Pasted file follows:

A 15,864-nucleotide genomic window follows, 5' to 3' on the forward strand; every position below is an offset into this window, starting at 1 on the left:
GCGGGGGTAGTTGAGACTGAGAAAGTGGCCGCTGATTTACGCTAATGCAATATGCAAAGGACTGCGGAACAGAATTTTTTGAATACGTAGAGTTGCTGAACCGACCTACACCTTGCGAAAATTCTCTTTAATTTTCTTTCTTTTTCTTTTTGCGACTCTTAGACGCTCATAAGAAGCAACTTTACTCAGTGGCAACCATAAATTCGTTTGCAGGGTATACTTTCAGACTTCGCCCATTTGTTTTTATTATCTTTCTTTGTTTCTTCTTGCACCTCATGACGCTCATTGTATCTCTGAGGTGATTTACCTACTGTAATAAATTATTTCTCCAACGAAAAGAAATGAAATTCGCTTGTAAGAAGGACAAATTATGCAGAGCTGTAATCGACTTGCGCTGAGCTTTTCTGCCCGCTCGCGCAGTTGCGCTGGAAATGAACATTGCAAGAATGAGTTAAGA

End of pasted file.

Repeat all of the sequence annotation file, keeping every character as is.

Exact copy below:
A 15,864-nucleotide genomic window follows, 5' to 3' on the forward strand; every position below is an offset into this window, starting at 1 on the left:
GCGGGGGTAGTTGAGACTGAGAAAGTGGCCGCTGATTTACGCTAATGCAATATGCAAAGGACTGCGGAACAGAATTTTTTGAATACGTAGAGTTGCTGAACCGACCTACACCTTGCGAAAATTCTCTTTAATTTTCTTTCTTTTTCTTTTTGCGACTCTTAGACGCTCATAAGAAGCAACTTTACTCAGTGGCAACCATAAATTCGTTTGCAGGGTATACTTTCAGACTTCGCCCATTTGTTTTTATTATCTTTCTTTGTTTCTTCTTGCACCTCATGACGCTCATTGTATCTCTGAGGTGATTTACCTACTGTAATAAATTATTTCTCCAACGAAAAGAAATGAAATTCGCTTGTAAGAAGGACAAATTATGCAGAGCTGTAATCGACTTGCGCTGAGCTTTTCTGCCCGCTCGCGCAGTTGCGCTGGAAATGAACATTGCAAGAATGAGTTAAGA